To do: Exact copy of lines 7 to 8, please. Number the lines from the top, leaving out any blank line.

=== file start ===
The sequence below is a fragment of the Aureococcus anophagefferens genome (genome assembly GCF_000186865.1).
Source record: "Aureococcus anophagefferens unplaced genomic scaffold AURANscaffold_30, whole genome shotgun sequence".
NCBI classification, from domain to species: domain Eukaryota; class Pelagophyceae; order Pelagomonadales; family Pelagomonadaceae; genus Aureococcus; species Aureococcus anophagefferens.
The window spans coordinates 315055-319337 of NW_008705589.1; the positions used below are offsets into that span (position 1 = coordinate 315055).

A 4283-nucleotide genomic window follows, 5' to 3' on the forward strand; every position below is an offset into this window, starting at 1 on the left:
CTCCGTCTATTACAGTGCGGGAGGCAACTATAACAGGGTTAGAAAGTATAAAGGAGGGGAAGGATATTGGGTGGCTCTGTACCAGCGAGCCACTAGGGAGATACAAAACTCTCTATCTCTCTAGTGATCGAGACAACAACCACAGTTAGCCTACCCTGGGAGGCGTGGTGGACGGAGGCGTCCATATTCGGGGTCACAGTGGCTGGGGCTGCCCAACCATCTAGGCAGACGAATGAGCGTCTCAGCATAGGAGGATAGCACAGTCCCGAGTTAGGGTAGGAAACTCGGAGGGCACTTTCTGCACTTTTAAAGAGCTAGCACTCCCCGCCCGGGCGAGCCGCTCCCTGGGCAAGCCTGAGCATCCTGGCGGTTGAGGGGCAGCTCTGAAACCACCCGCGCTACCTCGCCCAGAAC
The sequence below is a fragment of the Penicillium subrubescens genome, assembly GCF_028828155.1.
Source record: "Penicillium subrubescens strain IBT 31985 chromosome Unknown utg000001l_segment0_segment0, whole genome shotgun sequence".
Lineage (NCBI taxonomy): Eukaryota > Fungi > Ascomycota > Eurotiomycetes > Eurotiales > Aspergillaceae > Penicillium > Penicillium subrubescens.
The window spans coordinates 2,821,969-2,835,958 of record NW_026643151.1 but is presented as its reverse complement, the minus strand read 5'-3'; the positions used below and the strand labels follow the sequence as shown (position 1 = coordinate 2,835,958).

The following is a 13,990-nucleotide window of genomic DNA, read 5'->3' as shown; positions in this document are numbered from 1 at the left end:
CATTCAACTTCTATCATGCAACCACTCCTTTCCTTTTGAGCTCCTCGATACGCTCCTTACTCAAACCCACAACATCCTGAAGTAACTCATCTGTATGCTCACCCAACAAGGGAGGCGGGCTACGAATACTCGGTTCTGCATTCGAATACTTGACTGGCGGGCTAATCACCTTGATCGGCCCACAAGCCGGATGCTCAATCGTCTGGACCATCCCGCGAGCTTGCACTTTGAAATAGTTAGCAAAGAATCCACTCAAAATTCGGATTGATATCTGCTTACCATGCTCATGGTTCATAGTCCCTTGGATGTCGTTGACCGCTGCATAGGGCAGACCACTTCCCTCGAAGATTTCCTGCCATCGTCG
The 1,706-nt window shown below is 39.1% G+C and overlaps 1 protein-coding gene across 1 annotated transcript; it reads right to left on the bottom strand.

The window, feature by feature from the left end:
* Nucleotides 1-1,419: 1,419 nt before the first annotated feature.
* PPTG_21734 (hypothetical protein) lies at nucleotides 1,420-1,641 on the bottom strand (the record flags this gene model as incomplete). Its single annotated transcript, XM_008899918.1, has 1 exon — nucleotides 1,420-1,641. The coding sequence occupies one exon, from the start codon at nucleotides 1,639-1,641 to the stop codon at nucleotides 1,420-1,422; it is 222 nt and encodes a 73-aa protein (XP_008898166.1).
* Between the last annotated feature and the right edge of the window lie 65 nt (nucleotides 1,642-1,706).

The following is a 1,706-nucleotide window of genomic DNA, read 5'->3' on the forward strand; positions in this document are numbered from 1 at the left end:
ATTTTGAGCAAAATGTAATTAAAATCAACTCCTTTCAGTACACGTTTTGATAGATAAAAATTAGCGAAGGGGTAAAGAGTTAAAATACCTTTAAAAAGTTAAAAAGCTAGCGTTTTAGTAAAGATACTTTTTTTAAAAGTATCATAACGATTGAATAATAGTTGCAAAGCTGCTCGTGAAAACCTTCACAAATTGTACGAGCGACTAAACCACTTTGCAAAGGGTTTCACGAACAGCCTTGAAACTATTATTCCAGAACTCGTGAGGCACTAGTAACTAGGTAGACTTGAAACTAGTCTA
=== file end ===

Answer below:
The sequence below is a fragment of the Penicillium subrubescens genome, assembly GCF_028828155.1.
Source record: "Penicillium subrubescens strain IBT 31985 chromosome Unknown utg000001l_segment0_segment0, whole genome shotgun sequence".